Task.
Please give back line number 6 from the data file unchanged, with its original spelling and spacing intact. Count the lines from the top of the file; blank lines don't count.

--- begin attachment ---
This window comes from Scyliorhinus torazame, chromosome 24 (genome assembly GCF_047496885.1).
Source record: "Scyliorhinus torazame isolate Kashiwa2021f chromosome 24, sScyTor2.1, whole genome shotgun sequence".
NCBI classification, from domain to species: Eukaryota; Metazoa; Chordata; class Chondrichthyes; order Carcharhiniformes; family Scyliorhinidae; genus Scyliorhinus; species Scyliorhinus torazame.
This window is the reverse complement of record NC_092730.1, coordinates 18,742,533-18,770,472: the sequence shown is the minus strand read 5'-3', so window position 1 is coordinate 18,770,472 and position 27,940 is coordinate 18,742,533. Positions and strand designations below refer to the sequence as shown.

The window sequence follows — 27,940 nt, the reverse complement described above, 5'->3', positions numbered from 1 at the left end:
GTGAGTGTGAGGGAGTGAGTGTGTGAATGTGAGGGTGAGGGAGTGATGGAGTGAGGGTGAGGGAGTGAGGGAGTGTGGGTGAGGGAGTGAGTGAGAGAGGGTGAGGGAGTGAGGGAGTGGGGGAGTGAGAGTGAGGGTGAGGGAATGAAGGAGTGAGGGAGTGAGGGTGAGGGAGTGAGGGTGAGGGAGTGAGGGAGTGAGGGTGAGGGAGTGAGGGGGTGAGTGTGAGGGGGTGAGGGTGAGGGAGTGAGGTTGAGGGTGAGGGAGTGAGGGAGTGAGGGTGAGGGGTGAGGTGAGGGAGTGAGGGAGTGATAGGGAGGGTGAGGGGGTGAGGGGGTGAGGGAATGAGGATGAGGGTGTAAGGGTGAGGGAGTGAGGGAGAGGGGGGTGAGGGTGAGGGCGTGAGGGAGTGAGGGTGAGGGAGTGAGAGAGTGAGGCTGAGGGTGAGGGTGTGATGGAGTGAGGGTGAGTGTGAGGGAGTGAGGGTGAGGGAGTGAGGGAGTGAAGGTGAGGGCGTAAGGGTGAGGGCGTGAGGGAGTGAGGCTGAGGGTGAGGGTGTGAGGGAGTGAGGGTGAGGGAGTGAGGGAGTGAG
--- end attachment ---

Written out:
GTGAGTGTGAGGGAGTGAGTGTGTGAATGTGAGGGTGAGGGAGTGATGGAGTGAGGGTGAGGGAGTGAGGGAGTGTGGGTGAGGGAGTGAGTGAGAGAGGGTGAGGGAGTGAGGGAGTGGGGGAGTGAGAGTGAGGGTGAGGGAATGAAGGAGTGAGGGAGTGAGGGTGAGGGAGTGAGGGTGAGGGAGTGAGGGAGTGAGGGTGAGGGAGTGAGGGGGTGAGTGTGAGGGGGTGAGGGTGAGGGAGTGAGGTTGAGGGTGAGGGAGTGAGGGAGTGAGGGTGAGGGGTGAGGTGAGGGAGTGAGGGAGTGATAGGGAGGGTGAGGGGGTGAGGGGGTGAGGGAATGAGGATGAGGGTGTAAGGGTGAGGGAGTGAGGGAGAGGGGGGTGAGGGTGAGGGCGTGAGGGAGTGAGGGTGAGGGAGTGAGAGAGTGAGGCTGAGGGTGAGGGTGTGATGGAGTGAGGGTGAGTGTGAGGGAGTGAGGGTGAGGGAGTGAGGGAGTGAAGGTGAGGGCGTAAGGGTGAGGGCGTGAGGGAGTGAGGCTGAGGGTGAGGGTGTGAGGGAGTGAGGGTGAGGGAGTGAGGGAGTGAG